The very concept of excellence, moreover, is fraught with connotations that reflect societal values in transition. As Calhoun points out, what was once a robust (if rarefied) estimation of merit has degenerated into facile and irrelevant hierarchical rankings that do not accurately reflect any aspect of academic quality. The resulting hierarchies exaggerate the excellence of a few elite institutions that educate a relatively small number of generally affluent students. The distortion is especially pernicious because rankings related to excellence reward the exclusion of worthy but disadvantaged applicants.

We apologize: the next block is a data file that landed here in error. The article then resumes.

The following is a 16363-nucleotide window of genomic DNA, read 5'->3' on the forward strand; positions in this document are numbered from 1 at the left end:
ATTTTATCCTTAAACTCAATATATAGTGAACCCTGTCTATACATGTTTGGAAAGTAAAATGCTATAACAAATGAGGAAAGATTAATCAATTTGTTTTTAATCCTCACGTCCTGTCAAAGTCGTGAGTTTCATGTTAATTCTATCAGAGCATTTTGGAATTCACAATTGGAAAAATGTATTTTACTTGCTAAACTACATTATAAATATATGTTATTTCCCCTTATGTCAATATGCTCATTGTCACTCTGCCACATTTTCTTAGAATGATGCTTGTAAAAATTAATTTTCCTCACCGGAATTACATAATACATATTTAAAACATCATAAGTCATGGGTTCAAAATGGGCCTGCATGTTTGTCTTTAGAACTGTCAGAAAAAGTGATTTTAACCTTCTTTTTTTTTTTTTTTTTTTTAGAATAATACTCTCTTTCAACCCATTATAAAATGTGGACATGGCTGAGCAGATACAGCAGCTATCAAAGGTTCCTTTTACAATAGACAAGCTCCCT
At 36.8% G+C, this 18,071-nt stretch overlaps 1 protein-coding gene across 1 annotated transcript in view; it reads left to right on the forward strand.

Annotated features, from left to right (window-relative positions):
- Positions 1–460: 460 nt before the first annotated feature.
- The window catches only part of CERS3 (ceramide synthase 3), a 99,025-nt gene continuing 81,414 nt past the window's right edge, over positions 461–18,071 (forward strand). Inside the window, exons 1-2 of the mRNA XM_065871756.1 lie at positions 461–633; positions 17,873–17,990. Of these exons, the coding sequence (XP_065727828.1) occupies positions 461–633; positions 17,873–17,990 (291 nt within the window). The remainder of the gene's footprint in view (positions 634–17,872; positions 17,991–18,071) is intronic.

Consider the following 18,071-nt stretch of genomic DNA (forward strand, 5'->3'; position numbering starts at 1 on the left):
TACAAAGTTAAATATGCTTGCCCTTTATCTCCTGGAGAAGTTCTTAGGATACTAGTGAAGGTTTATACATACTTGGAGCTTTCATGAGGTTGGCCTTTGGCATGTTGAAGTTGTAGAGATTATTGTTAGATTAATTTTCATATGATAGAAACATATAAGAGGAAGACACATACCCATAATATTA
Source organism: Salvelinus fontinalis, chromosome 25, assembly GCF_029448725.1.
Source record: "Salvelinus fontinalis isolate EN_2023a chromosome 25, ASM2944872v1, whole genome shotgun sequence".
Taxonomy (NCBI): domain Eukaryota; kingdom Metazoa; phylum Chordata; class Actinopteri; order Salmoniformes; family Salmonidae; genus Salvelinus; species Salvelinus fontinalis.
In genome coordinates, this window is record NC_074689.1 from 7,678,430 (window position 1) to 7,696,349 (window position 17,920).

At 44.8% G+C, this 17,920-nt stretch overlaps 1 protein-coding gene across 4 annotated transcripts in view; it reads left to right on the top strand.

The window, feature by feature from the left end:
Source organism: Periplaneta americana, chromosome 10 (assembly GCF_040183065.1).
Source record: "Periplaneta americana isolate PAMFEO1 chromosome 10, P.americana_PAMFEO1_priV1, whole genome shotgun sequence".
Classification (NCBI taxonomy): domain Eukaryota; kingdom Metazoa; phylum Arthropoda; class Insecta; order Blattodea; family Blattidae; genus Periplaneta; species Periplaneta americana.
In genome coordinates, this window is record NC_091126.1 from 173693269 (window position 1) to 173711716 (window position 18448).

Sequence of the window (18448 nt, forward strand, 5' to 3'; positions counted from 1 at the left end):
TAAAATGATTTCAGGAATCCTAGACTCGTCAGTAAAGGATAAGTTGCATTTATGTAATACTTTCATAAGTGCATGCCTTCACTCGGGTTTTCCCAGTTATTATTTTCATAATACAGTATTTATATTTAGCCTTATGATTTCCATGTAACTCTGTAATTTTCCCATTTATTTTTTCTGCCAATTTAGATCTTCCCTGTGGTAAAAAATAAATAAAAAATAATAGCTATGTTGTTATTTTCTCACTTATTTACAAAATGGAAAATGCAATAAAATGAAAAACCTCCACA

It was not always thus. During the first three-quarters of the twentieth century, public higher education in the United States produced world-leading levels of educational attainment and served for countless millions as a springboard to intergenerational socioeconomic mobility, the economists Claudia Goldin and Lawrence Katz have shown. Science-based technological innovation on the nation’s campuses in the decades following World War II meanwhile spurred innovation in products, processes, and ideas. But too much self-congratulation seemingly blinded society to the fact that the United States had no real economic competitors in the early years of the Cold War, and a vibrant manufacturing sector helped to translate economic growth into an increasingly widely shared prosperity built on rapidly rising productivity. Starting in the 1970s and ’80s, corresponding to the rise of formidable economic competitors and a political turn toward opening up global markets, wealth disparities in the United States began to widen. Private universities began to experience runaway tuition inflation, and state governments began a gradual process of disinvestment in public universities, a process that accelerated following the Great Recession of 2008. These trends exacerbated the mismatch between enrollment demand and the limited supply of places available in the nation’s leading universities. As a result, many of the students who would most benefit from this most obvious avenue of upward mobility—those typically categorized as socioeconomically disadvantaged or historically underrepresented—cannot gain admission to research-grade universities, even as deindustrialization and other structural features of the economy contribute to ever greater economic inequity.